Ancient music does not exist. There is only music in performance, always in the present. Or so said Gregorio Paniagua, whose Atrium Musicae of Madrid had its Washington debut at the Terrace Theater last night. And indeed, there was a freshness shining through the scholarship, a thrill preceding thoughtful respect. The Atrium Musicae is quite simply the finest and most exciting early music ensemble I have ever heard.
The program included Spanish music from the 12th to the 17th centuries, and a 20th-century premiere. With wit and idiomatic ease, the six musicians traversed the repertory from the ferocious rhythms of Navarran dances to the unmistakable Arabic line of 14th-century Andalusian songs without words. There were exotic chimes, drums, recorders and violins, and a hand organ equipped with strings. And, of course, the Spanish guitar. The newest work played was Paniagua's own "Sonata to Sigmund Freud," scored for three guitars with winds, bells, strings and a bicycle horn operated by foot. It was tonally conservative and quite funny, as if Kagel's percussion writing had somehow married a Legrand melody.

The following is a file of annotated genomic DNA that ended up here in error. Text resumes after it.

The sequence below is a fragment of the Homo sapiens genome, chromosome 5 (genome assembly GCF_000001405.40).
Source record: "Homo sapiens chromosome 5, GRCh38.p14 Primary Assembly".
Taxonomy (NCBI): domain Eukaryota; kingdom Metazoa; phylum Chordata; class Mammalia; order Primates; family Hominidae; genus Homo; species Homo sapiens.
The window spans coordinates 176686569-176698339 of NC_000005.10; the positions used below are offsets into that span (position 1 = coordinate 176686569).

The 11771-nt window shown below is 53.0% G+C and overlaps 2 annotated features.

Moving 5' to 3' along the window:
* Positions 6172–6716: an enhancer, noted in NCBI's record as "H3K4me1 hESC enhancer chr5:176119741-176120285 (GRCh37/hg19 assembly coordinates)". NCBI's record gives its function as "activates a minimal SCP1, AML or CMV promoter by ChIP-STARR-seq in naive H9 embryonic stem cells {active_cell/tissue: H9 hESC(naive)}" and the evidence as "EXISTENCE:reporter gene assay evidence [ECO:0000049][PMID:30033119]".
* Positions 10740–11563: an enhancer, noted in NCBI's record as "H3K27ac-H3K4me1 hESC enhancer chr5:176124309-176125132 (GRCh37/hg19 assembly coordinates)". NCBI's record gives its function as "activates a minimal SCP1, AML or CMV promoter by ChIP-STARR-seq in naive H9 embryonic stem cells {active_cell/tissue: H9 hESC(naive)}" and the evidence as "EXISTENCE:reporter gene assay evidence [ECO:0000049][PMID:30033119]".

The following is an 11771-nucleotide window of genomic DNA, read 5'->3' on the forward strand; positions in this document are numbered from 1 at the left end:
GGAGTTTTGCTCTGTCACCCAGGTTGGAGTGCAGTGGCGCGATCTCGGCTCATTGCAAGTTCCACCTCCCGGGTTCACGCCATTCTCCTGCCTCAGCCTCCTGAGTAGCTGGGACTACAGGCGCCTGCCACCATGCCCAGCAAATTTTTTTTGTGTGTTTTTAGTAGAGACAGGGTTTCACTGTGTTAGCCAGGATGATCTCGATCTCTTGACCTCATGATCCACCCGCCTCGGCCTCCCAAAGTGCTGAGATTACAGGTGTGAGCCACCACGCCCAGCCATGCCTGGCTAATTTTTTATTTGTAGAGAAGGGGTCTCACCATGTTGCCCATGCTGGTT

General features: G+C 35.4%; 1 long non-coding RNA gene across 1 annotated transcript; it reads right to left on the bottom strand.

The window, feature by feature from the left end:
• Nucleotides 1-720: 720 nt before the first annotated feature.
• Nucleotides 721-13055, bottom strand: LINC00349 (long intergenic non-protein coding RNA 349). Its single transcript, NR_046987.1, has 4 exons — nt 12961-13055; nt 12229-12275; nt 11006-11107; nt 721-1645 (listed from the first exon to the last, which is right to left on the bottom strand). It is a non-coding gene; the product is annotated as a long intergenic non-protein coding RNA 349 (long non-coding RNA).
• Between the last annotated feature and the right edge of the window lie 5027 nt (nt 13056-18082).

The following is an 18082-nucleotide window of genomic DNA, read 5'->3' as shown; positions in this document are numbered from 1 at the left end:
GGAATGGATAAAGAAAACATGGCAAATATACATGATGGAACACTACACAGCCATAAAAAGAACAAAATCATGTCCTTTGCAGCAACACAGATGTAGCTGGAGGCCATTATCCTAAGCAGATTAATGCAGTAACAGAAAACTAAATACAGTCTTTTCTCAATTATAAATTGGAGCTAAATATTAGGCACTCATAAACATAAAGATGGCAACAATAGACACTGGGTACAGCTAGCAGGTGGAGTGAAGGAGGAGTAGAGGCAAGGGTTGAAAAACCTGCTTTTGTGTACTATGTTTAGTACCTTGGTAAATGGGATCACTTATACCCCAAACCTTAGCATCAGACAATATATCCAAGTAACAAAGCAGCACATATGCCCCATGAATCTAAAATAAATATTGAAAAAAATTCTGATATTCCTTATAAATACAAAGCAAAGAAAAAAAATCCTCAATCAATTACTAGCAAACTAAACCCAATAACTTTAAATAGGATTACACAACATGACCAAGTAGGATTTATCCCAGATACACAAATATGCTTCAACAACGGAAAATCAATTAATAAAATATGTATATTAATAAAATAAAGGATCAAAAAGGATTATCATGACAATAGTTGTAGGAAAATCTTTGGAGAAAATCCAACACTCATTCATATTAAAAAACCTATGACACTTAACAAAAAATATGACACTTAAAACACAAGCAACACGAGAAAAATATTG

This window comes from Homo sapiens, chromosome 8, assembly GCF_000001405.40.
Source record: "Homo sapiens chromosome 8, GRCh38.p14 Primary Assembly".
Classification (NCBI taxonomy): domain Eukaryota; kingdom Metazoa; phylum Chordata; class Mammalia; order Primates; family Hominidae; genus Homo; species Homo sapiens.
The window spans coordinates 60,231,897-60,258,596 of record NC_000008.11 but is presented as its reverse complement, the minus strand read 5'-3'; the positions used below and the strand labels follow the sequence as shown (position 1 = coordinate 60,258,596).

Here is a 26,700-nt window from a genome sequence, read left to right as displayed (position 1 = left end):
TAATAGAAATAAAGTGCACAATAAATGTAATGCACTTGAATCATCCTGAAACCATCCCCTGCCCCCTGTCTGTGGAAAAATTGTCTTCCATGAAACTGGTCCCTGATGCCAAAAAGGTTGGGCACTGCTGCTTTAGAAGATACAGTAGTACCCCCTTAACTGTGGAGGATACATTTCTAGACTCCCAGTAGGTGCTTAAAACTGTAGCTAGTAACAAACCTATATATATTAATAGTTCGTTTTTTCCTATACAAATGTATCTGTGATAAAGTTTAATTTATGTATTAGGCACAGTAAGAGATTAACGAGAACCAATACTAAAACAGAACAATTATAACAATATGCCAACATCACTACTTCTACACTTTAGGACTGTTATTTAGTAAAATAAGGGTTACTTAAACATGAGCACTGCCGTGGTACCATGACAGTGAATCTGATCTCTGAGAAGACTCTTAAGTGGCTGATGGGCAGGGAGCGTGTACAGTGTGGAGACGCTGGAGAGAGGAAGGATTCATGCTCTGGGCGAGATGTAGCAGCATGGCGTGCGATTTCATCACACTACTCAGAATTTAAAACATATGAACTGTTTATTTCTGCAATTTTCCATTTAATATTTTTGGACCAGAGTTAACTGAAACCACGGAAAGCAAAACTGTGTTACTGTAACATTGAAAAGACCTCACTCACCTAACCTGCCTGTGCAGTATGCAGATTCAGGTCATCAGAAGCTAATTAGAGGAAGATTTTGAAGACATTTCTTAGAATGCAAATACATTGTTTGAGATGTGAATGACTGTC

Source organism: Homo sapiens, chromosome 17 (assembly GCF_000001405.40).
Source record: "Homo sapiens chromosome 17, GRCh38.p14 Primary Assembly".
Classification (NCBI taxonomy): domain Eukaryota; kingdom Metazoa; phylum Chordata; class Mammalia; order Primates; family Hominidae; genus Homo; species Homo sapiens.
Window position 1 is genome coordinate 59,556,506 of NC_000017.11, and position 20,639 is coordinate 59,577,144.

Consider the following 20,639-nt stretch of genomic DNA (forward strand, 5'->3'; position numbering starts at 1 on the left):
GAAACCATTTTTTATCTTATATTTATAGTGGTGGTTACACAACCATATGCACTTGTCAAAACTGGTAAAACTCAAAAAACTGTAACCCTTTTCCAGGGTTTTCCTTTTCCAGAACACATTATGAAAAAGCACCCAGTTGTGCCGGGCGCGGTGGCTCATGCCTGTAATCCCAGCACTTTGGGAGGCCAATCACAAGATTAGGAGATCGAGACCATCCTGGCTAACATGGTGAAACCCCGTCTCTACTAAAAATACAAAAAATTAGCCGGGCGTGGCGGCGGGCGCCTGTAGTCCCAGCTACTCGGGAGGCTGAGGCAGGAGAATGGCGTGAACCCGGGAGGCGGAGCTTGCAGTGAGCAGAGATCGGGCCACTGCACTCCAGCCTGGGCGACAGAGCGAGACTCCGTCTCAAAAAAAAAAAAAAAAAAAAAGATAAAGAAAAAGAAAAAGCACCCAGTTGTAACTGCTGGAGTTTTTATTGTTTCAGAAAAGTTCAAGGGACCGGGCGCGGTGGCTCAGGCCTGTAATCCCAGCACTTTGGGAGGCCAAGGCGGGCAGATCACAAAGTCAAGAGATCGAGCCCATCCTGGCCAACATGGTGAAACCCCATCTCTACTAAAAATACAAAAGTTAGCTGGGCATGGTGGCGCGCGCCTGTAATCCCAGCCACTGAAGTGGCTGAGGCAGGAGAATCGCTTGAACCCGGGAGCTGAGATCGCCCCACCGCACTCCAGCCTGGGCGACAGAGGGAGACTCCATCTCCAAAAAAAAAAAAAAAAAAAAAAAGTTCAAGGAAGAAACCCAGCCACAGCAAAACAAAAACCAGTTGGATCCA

Another Washington first was a performance of the first score ever printed in the New World, a 1631 Peruvian dance with voice called "Hanacpchap," which provided some fun for the evening.